• My carer(s) receives the support they need personally (a carer meaning a friend or family member who, without being paid to do so, looks after someone with cancer who couldn’t manage without this support). 
  • My carer(s) is supported to provide me with care.
  • My family and friends are emotionally, practically and financially supported to deal with the impact of my cancer. 
  • My employer and colleagues receive the information and support they need to help me remain in or return to work if I want to.

What Macmillan says needs to be done

Increased collaboration to identify carers: Healthcare providers must work with local authorities to formally identify, assess and support people who care for those with cancer.

Better support for carers:
Health and social care services must work together to ensure carers receive the emotional and practical support they need, including advice on benefits, finances and continuing with employment.
  
Support for employers: Employers must provide better support for employees with cancer and those who care for them, including fulfilling their legal obligations regarding making reasonable adjustments.


Joe sits in his living room reading a Macmillan carer's booklet

5. I am treated with dignity and respect

Too often people with cancer are not treated as individuals during treatment and are shown a lack of compassion when at their most vulnerable. NHS leaders must treat patient experience and clinical outcomes with parity of esteem and recognise that both good patient and staff experience are vital for good clinical outcomes.

To people with cancer this outcome means:

  • I am treated as an individual, not just as a set of symptoms.
  • Professionals communicate with me clearly and sensitively.
  • Professionals give me privacy where appropriate and possible.
  • My feedback is sought and my concerns are acted upon.
  • I am treated with care and compassion by the health and social care professionals looking after me, and by any other professional or organisation I interact with in relation to my cancer including my employer, financial institutions and benefits services.

What Macmillan says needs to be done

National surveys: All countries in the UK should have regular,cancer-specific patient experience surveys that cover hospital, primary, community and social care.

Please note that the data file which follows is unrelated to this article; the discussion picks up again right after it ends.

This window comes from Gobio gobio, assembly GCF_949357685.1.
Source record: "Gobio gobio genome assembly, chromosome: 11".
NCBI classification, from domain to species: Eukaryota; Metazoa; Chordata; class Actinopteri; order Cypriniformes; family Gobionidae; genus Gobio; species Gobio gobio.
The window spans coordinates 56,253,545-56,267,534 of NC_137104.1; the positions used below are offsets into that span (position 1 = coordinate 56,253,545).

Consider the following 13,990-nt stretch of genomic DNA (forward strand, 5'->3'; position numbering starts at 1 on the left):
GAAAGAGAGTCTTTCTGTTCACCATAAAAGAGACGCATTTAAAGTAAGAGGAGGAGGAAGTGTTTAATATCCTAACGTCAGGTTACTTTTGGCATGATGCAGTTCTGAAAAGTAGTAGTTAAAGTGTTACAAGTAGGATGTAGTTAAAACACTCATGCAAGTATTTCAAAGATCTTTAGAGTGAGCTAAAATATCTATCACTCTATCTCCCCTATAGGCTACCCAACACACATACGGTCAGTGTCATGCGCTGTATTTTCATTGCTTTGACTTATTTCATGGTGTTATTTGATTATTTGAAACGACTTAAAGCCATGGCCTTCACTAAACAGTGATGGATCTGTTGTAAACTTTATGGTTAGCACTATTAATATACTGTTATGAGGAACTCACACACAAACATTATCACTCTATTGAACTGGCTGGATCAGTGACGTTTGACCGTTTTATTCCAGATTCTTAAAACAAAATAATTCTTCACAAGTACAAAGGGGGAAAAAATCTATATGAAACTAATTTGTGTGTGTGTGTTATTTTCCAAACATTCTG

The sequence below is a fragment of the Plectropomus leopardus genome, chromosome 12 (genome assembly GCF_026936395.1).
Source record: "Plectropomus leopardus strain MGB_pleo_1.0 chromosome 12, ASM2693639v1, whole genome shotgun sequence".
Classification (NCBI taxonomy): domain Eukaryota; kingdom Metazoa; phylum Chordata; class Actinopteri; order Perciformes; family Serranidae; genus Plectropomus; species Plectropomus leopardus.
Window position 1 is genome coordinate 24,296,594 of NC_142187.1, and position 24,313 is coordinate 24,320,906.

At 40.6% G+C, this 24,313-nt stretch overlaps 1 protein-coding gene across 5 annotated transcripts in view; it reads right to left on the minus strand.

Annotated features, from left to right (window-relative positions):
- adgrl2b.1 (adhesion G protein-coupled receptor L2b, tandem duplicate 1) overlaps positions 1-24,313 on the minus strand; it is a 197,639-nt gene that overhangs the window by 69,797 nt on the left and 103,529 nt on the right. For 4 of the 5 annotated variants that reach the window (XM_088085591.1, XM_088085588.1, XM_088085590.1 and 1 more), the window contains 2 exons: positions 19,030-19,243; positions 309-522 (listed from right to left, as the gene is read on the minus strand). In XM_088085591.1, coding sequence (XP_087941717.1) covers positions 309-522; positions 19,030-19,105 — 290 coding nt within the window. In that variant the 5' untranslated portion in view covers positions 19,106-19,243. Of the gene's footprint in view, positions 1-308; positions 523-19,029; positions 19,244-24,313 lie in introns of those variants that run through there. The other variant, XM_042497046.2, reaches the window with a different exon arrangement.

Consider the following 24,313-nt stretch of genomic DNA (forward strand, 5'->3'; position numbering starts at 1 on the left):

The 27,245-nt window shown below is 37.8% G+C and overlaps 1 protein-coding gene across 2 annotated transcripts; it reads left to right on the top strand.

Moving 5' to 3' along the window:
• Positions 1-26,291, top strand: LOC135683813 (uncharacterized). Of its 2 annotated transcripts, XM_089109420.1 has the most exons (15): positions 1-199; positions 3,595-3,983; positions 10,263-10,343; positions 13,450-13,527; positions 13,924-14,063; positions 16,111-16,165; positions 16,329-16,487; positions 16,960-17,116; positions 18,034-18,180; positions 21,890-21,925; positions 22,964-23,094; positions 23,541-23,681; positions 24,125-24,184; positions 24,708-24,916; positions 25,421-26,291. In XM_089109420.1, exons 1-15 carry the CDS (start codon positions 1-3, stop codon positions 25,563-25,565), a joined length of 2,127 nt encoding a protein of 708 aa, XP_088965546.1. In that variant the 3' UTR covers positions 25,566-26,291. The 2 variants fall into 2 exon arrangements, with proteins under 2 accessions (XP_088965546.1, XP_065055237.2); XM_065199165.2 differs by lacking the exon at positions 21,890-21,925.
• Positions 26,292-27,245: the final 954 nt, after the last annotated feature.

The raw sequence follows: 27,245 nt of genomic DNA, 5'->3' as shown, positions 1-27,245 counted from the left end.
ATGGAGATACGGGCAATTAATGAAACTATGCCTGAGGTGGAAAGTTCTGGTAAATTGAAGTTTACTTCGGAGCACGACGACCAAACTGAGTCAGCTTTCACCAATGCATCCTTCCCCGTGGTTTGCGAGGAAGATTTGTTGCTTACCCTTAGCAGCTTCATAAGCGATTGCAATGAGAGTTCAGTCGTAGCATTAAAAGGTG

Support for front-line staff: NHS leaders must ensure all front line staff have the training and support they need to prioritise care and compassion as well as excellent clinical treatment in their day to-day role. 

Staff experience: NHS leaders must recognise that good staff experience is essential for good patient experience and provide support for staff mental and physical well being.

Roy stands in his kitchen

6. I know what I can do to help myself and who else can help me

Many people with cancer feel abandoned to fend for themselves after their treatment ends and do not know where to turn for help or support.


To people with cancer this call means:

  • I am supported so that I can manage my condition when I’m at home.
  • I know who to contact for support at any point following my cancer diagnosis.
  • I know what to do to improve my health and wellbeing and I am supported to do so.

What Macmillan says needs to be done

Recovery Package: To better support people with cancer after treatment ends, everyone diagnosed with cancer in the UK should receive a cancer Recovery Package.

This should include:

  • Holistic Needs Assessments (identifying their physical, emotional, financial and other needs) and care plans at key points during treatment and recovery
  • A Treatment Summary, completed at the end of treatment and sent to the person with cancer and their GP
  • A Cancer Care Review, completed six months after treatment by the person’s GP or practice nurse, to discuss their needs, possible long-term consequences of treatment and what they can do to help themselves
  • An education and support event such as a Health and Wellbeing Clinic, to help people work towards supported self-management and a healthy lifestyle, including physical activity and directing them to support available in their local community.
48% of people with cancer felt they definitely received enough support after treatment from health and social care services, but a quarter of people did not receive enough care.
48% of people with cancer felt they definitely received enough support after treatment from health and social care services, but a quarter of people did not receive enough care.

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Watch: Macmillan's Recovery Package

Watch: Macmillan's Recovery Package


7. I can enjoy life

Significant numbers of people with cancer experience long-term physical, emotional, financial and work issues, many of which could be improved by better advice and support and increasing physical activity.

To people with cancer this outcome means:

  • My emotional well-being is the best it can be, all things considered.
  • I can enjoy the best quality of life for as long as possible and do things I love doing, where possible.
  • I do not live in financial hardship as a consequence of my cancer.

What Macmillan says needs to be done

Physical activity: Health and social care professionals must promote the benefits of physical activity to people with cancer, and local authorities need to provide appropriate schemes to help deliver long-lasting behaviour change.